Test Report: Cambridge Audio Azur 751R A/V receiver

British hi-fi used to be quirky. Anyone who remembers, say, Connoisseur turntables, Leak amps, or Quad speakers will know what I mean. Today’s Brit-fi, however — at least as exemplified by Cambridge Audio — has successfully transitioned from quirky to distinctive.

Take Cambridge’s new marquee A/V receiver, the Azur 751R. Although it’s assembled in China (like most large-production technology items today), the 751R was British-engineered at Cambridge’s London design studio. And while not particularly eccentric, the Azur’s design is British enough to eschew almost entirely the standard-issue feature-creep that burdens most A/V receivers, for one that is clean, simple, and reasonably compact.

Setup

A/V receiver installation in the HDMI era is a fairly generic task: Connect the cables, the speakers, and the auto-calibration mike and you’re pretty much there. (I still hook up a sampling of composite-, component-, and S-video links to check any video-processing features. Unlike many other receivers today, the 751R includes all three.)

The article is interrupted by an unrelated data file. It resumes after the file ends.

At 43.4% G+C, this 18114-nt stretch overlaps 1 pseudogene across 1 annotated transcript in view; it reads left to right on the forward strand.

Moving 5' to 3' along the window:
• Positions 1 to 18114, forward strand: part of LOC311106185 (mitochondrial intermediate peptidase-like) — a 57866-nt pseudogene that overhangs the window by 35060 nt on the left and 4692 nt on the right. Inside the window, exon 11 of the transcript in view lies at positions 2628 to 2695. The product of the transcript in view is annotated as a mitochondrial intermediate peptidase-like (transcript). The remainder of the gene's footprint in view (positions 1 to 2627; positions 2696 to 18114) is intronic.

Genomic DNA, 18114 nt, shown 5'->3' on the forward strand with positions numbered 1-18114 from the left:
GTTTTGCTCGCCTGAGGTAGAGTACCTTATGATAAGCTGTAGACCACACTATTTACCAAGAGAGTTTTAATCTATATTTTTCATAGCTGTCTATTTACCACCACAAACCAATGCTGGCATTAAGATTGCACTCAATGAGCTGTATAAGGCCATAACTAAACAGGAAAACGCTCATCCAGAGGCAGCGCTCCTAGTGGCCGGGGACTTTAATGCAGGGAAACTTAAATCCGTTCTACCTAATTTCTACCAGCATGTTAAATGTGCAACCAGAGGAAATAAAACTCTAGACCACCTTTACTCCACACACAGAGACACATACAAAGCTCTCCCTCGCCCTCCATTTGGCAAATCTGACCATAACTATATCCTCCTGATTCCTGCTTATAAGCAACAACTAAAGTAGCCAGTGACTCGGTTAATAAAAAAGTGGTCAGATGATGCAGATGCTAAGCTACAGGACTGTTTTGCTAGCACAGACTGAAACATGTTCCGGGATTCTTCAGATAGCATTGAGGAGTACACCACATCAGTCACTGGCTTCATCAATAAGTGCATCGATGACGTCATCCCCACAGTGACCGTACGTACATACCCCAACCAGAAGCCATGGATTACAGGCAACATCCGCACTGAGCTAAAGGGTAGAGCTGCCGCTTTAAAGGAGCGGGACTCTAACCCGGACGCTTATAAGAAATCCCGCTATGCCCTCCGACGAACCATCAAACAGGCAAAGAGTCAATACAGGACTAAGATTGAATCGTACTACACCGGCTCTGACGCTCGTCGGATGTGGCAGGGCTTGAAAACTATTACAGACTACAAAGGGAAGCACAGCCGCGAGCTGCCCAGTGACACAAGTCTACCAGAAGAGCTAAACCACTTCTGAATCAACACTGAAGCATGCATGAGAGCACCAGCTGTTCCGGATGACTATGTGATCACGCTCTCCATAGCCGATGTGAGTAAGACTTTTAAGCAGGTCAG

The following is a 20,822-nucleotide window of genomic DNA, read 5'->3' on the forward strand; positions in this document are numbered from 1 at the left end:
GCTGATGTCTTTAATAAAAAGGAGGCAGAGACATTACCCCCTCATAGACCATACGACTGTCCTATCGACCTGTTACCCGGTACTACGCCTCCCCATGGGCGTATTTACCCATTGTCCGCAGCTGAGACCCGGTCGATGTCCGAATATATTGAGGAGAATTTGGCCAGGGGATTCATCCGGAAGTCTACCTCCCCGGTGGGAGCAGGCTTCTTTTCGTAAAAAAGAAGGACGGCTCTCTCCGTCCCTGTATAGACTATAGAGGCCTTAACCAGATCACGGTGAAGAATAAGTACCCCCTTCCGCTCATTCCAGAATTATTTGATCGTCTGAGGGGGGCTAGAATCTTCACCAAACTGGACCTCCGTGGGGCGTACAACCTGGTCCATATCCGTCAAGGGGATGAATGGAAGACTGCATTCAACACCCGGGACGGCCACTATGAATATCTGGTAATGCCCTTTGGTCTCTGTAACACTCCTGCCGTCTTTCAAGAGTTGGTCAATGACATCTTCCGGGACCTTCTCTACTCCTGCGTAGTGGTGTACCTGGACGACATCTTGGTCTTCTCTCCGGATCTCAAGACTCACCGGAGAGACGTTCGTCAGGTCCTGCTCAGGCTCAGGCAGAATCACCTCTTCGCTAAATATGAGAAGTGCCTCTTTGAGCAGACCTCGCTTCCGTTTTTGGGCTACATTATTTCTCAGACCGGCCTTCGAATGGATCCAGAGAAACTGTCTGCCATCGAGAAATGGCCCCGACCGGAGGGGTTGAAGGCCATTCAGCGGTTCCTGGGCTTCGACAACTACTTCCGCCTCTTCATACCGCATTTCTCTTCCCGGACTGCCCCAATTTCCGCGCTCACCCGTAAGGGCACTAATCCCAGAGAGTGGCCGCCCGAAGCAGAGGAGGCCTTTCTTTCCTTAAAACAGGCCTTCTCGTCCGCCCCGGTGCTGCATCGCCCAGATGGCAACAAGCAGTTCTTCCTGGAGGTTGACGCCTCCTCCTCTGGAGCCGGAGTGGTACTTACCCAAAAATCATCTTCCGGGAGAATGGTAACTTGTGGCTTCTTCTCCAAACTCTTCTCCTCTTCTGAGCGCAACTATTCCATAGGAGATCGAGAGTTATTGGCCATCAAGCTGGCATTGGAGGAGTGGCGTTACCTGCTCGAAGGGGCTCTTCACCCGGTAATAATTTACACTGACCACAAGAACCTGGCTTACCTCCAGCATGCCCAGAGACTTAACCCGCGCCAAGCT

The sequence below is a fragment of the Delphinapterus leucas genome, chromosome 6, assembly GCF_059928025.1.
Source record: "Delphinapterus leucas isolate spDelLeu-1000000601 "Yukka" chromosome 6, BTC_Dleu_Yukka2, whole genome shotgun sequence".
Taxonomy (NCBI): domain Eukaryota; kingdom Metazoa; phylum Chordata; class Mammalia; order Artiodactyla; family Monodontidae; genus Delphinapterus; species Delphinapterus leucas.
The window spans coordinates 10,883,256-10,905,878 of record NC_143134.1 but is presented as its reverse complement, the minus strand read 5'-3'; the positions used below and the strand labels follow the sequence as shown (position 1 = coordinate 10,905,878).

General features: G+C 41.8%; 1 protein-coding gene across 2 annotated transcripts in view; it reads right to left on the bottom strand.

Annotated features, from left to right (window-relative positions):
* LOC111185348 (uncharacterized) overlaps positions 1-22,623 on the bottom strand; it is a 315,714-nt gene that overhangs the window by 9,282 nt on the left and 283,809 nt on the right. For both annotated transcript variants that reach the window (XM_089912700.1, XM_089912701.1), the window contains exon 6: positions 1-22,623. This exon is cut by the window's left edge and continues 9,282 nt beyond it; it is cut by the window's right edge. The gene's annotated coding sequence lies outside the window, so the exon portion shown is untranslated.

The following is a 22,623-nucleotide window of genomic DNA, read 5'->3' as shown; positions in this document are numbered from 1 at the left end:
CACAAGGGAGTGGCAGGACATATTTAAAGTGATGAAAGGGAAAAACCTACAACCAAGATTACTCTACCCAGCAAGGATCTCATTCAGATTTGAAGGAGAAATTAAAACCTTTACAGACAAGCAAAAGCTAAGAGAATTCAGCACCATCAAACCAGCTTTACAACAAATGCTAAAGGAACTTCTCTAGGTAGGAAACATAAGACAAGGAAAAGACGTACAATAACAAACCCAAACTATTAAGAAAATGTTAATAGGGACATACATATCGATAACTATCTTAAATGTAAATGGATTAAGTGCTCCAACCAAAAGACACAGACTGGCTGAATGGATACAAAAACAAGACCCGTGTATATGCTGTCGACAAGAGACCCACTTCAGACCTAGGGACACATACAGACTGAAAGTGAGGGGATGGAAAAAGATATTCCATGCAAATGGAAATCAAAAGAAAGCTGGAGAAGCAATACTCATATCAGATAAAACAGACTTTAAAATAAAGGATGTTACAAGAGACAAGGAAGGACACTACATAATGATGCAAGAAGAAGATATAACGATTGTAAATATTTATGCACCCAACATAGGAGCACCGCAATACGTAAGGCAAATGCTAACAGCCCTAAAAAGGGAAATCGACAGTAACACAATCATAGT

The 751R was no exception. Its auto-setup and equalization features come in the form of Audyssey 2EQ, a simplified system engineered for less-powerful audio-DSP chips. Audyssey 2EQ takes data from only three calibration-mike positions (as opposed to MultEQ’s eight), applies lower-resolution filtering to full-range channels, and does not perform filtering to the subwoofer channel at all. I’m a bit surprised Cambridge didn’t spring for the substantially more capable Audyssey MultEQ found on many a price-competing and even far cheaper model, but everybody’s gotta save somewhere. (The 751R does incorporate Audyssey Dynamic Volume and Dynamic EQ features.)

Attentive readers may notice that, at least on paper, the 751R looks quite similar to the Cambridge Audio Azur 551R we reviewed last year. It is, with a couple of significant distinctions. The 751R specifies twice the amplifier power (120 watts, 7 channels driven, vs. the 551R’s 60 watts); more importantly, it adds vast audio-DSP horsepower, with no fewer than five large-scale chips from Cirrus and TI. Three of these are dedicated to A/D conversion and to upsampling all audio to 192 kHz/24-bit status, using technology from Swiss firm Anagram Technologies via a high-zoot interpolative filter that Cambridge claims enhances resolution and eliminates timing jitter.

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